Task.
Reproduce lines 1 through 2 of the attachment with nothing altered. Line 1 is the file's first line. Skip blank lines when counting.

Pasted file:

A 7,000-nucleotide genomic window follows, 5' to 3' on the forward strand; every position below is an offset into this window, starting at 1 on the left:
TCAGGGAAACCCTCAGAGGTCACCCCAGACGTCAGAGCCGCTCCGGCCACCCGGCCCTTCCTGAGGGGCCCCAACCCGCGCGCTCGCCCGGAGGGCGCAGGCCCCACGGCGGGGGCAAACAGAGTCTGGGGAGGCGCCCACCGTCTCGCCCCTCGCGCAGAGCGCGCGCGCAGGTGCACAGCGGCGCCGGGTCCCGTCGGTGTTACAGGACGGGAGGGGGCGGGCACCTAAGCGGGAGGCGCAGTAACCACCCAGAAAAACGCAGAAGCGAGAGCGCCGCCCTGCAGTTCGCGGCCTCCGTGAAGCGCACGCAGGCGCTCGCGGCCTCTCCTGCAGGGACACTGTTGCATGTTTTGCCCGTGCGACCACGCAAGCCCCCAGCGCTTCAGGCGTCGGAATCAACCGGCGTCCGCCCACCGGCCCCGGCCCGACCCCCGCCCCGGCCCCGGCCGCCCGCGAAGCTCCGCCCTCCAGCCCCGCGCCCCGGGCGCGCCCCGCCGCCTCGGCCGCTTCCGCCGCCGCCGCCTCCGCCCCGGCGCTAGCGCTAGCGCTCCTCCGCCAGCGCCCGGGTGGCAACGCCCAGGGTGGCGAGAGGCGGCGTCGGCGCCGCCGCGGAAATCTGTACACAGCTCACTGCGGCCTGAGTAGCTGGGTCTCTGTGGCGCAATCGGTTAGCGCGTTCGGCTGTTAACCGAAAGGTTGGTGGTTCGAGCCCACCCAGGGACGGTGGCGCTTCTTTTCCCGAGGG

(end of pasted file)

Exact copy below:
A 7,000-nucleotide genomic window follows, 5' to 3' on the forward strand; every position below is an offset into this window, starting at 1 on the left:
TCAGGGAAACCCTCAGAGGTCACCCCAGACGTCAGAGCCGCTCCGGCCACCCGGCCCTTCCTGAGGGGCCCCAACCCGCGCGCTCGCCCGGAGGGCGCAGGCCCCACGGCGGGGGCAAACAGAGTCTGGGGAGGCGCCCACCGTCTCGCCCCTCGCGCAGAGCGCGCGCGCAGGTGCACAGCGGCGCCGGGTCCCGTCGGTGTTACAGGACGGGAGGGGGCGGGCACCTAAGCGGGAGGCGCAGTAACCACCCAGAAAAACGCAGAAGCGAGAGCGCCGCCCTGCAGTTCGCGGCCTCCGTGAAGCGCACGCAGGCGCTCGCGGCCTCTCCTGCAGGGACACTGTTGCATGTTTTGCCCGTGCGACCACGCAAGCCCCCAGCGCTTCAGGCGTCGGAATCAACCGGCGTCCGCCCACCGGCCCCGGCCCGACCCCCGCCCCGGCCCCGGCCGCCCGCGAAGCTCCGCCCTCCAGCCCCGCGCCCCGGGCGCGCCCCGCCGCCTCGGCCGCTTCCGCCGCCGCCGCCTCCGCCCCGGCGCTAGCGCTAGCGCTCCTCCGCCAGCGCCCGGGTGGCAACGCCCAGGGTGGCGAGAGGCGGCGTCGGCGCCGCCGCGGAAATCTGTACACAGCTCACTGCGGCCTGAGTAGCTGGGTCTCTGTGGCGCAATCGGTTAGCGCGTTCGGCTGTTAACCGAAAGGTTGGTGGTTCGAGCCCACCCAGGGACGGTGGCGCTTCTTTTCCCGAGGG